reclaimed


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re·claim

 (rĭ-klām′)
tr.v. re·claimed, re·claim·ing, re·claims
1. To resume possession of; take back: reclaimed our luggage; reclaimed the heavyweight boxing title.
2. Chiefly British To legally request what is due: reclaimed the tax that is owed.
3. To require or deserve again: The movie reclaimed my attention.
4. To bring into or return to a suitable condition for use, as cultivation or habitation: reclaim marshlands; reclaim strip-mined land.
5. To procure (usable substances) from refuse or waste products; recycle.
6. To bring back, as from error, to a right or proper course; reform. See Synonyms at save1.
7. To use or reinterpret (a historically derogatory name or term) in a positive way, as in pride for one's social group.
8. To tame (a falcon, for example).
n.
Restoration to a previous or reformed state: a life beyond reclaim.

[Middle English reclamen, to call back, from Old French reclamer, to entreat, from Latin reclāmāre : re-, re- + clāmāre, to cry out; see kelə- in Indo-European roots.]

re·claim′a·ble adj.
re·claim′ant, re·claim′er n.
ThesaurusAntonymsRelated WordsSynonymsLegend:
Adj.1.reclaimed - delivered from danger
saved - rescued; especially from the power and consequences of sin; "a saved soul"
References in classic literature ?
I had, by cross- ways and by-paths, once more drawn near the tract of moorland; and now, only a few fields, almost as wild and unproductive as the heath from which they were scarcely reclaimed, lay between me and the dusky hill.
Don't say that, Miss Manette, for you would have reclaimed me, if anything could.
though a better man in all other respects - a reclaimed man.
She had profited by my absence, and furnished with the half of the linen, and having written down the day and hour at which I had deposited the child at the asylum, had set off for Paris, and had reclaimed it.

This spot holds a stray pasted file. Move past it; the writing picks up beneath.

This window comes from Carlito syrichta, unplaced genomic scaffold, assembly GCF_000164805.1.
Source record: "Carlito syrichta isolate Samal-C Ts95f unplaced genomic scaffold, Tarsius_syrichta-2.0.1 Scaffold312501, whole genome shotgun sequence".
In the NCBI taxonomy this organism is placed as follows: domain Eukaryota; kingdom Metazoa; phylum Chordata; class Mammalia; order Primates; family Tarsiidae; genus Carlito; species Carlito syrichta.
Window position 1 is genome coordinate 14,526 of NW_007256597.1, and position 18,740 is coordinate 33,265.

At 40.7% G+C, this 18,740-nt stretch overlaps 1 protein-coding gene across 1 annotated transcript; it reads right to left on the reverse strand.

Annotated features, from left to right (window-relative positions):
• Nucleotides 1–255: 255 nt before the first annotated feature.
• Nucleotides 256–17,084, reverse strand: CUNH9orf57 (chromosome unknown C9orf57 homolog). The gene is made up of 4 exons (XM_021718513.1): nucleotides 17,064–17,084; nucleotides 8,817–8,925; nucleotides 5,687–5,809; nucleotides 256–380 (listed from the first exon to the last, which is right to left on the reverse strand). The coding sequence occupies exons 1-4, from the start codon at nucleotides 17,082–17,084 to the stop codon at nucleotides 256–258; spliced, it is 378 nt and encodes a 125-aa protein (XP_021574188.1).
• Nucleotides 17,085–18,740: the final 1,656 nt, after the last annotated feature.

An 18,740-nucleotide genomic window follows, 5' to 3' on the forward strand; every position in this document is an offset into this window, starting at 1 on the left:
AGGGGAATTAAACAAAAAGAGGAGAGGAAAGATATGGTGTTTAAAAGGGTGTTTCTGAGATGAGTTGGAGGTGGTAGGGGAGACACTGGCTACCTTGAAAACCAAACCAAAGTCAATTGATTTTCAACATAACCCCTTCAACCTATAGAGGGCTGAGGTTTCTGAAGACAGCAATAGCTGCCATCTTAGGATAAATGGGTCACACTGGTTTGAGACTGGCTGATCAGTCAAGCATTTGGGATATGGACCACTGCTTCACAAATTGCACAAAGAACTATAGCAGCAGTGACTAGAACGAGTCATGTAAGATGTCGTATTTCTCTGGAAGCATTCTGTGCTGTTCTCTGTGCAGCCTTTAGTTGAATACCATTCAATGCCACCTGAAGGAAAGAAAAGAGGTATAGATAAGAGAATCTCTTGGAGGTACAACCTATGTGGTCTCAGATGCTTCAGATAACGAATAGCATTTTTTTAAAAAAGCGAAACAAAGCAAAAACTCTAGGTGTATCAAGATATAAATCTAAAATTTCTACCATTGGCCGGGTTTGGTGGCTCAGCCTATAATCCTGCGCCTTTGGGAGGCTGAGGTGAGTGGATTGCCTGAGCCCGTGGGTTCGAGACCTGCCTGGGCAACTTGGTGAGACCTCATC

Meanwhile Ulysses and the others passed out of the town and soon reached the fair and well-tilled farm of Laertes, which he had reclaimed with infinite labour.
A festive winter Conversion of the Shoshonies Visit of two free trappers Gayety in the camp A touch of the tender passion The reclaimed squaw An Indian fine lady An elopement A pursuit Market value of a bad wife.
First taking another look at the pretty little hand and fingers, to make certain the thimble might not be reclaimed, when satisfied that it really belonged to her who wished to dispose of it, she ventured to answer.
Had Kidd concealed his plunder for a time, and afterwards reclaimed it, the rumors would scarcely have reached us in their present unvarying form.
The others returned, the room filled again, benches were reclaimed and repossessed, and another hour of pleasure or of penance was to be sat out, another hour of music was to give delight or the gapes, as real or affected taste for it prevailed.
In the midst of which dust and noise there is but one thing perfectly clear, to wit, that Tom only may and can, or shall and will, be reclaimed according to somebody's theory but nobody's practice.
Splendid as the waters that drop with resounding thunder from high ledges of rock, and plunge downwards into the blue depths of night, was the presence of love she dreamt, drawing into it every drop of the force of life, and dashing them all asunder in the superb catastrophe in which everything was surrendered, and nothing might be reclaimed.
She conceived an affection for the pigeons which had thrown themselves on her hospitality; and when Boxtel's servant reclaimed them with culinary intentions, having eaten the first fifteen already, and now wishing to eat the other fifteen, she offered to buy them from him for a consideration of six stivers per head.